gosling design studio

Let’s Make an Ad!

Over the past few weeks we have explored some of the exciting opportunities but also limitations of being creative in a programmatic world. The potential for delivering a perfect ad is there. Who knows what the future really holds? But today I want to get real and look at actually making an ad. Specifically an animated banner ad.

In the past, there was really only one option, Adobe Flash. If you ever wanted to do anything more advanced than a static image, or animated GIF, then Flash was where you went. Today, HTML5 is the default and things aren’t so simple.

One of the greatest benefits of HTML5 is that it is totally open and uses web standards of HTML, JS and CSS. Each HTML5 banner ad is essentially a little self-contained webpage. As such it can be authored in any way that you would make a standard web page. This naturally brings a lot of benefits, but also challenges. There are so many options for creating HTML that it can become overwhelming to know the best way to do it.

The Construct of an HTML5 ad
Before getting into some of the options for producing an ad, it is worth explaining exactly what goes into making one. From a tech POV there are four main elements: HTML, CSS, Java Script and Images.

  • HTML
    Typically named index.html — this is the core structure for the ad. This is the file that is initially loaded and all other components are pulled into this file. Learn more here.
  • CSS
    Cascading Style Sheets are the rules that are applied to the HTML content to give it its look and feel or ‘style’. Everything from font size, family, weight, color, positioning, line height through to page positioning, image placement and all other visual rules are defined by the CSS file. Learn more here.
  • Java Script
    The interactive functionality and animation of elements is typically handled by the JS file. Typically, the content of the HTML and the styles of the CSS can be controlled and manipulated by the JS file. (I say typically as JS can inject content, and CSS can also handle some animation). JS is really the code that makes the ads do something more than just be a static page layout. Learn more here.
  • Images
    While you can achieve a lot with just code in HTML, CSS and JS, more often than not you do require some kind of image in your ad. Typically a JPG, GIF or PNG. A lot of what makes building ads hard is file size requirements and limitations, most of which comes from images. The IAB has standards that ad servers adhere to, so always worth checking what the latest is, but as a rule of thumb it needs to be under 200kb. For photography, and images with gradients or a lot of colors, I use JPG. For anything with just a few colors, use GIF and if you need the image to have transparency, then you have to use a PNG. Learn more here.

So, that covers the technical building blocks. But when it comes to making a good ad, you also need the ad to work creatively. At a minimum, this includes a well-written headline, compelling supporting imagery and a strong CTA (Call to action). An ad creator won’t always have control over all components, but as stated in previous posts, the importance of having the creative as part of the discussion as early as possible is paramount to the campaign’s success.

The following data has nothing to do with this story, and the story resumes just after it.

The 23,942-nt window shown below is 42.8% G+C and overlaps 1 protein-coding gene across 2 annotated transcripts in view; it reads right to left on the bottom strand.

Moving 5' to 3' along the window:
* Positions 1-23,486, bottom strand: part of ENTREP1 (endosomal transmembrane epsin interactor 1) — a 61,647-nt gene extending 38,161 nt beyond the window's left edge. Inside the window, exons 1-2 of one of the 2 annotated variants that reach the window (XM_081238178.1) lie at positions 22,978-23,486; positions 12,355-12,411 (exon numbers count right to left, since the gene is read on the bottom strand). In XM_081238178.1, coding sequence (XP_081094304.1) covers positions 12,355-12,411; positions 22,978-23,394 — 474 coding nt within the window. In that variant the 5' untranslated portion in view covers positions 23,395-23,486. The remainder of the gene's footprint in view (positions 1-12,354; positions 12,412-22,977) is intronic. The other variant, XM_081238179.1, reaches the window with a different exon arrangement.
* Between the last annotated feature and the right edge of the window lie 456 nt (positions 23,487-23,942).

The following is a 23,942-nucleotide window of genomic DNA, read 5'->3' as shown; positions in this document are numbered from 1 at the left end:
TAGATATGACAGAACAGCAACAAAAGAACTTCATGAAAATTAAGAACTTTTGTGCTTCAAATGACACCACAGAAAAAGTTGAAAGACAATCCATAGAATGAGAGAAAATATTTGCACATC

Great, now we know what we need. What do we use to put it together? I see three main options for the production:

  1. Free software
    You can make HTML5 ads in a text editor, but honestly that would be silly. If you want to make an ad, you can get started with Google’s free Web Designer Software. It is an open Beta project and offers users a familiar interface to generate the required code. It is built very much with Google’s own products in mind, as most of the widgets and options are designed for use with their own ad tech. But you can produce pretty sophisticated HTML5 ads, and export them for use on any ad server.
  2. Paid software
    As you may have read, I am a self-confessed Flash lover. So, if you spent a lot of time with Flash and wish to continue, then Adobe Animate is available. You will of course need a subscription to Adobe Creative Cloud, but Adobe Animate brings the well-established and powerful Flash authoring environment to modern standards, allowing you to build very sophisticated ads and export to HTML5.
  3. Ad Platforms
    If you are making lots of ads consistently, then ad platforms offer huge benefits to designers. There are a number of ad platforms available, but essentially all offer the ability to streamline the process of building ads, especially when it comes to making variations of sizes and messages. This leads onto DCO, which you really have to use a platform for to offer any kind of sophistication. At MediaMath we use SpongeCell and its self-service platform allows for easy creation of ads, multiple variations and additional functionality to all be built in the platform. To get access to these advanced tools there is of course a cost, and often they have associated ad-serving fees, but when you need to support a campaign with a dozen different variations in a dozen different sizes, then this cost quickly becomes irrelevant!

In part two of Let’s Make an Ad, I will do a screen capture of making a simple, animated HTML5 ad in Google Web Designer. This will hopefully show people unfamiliar with the process what it actually takes to make an ad!

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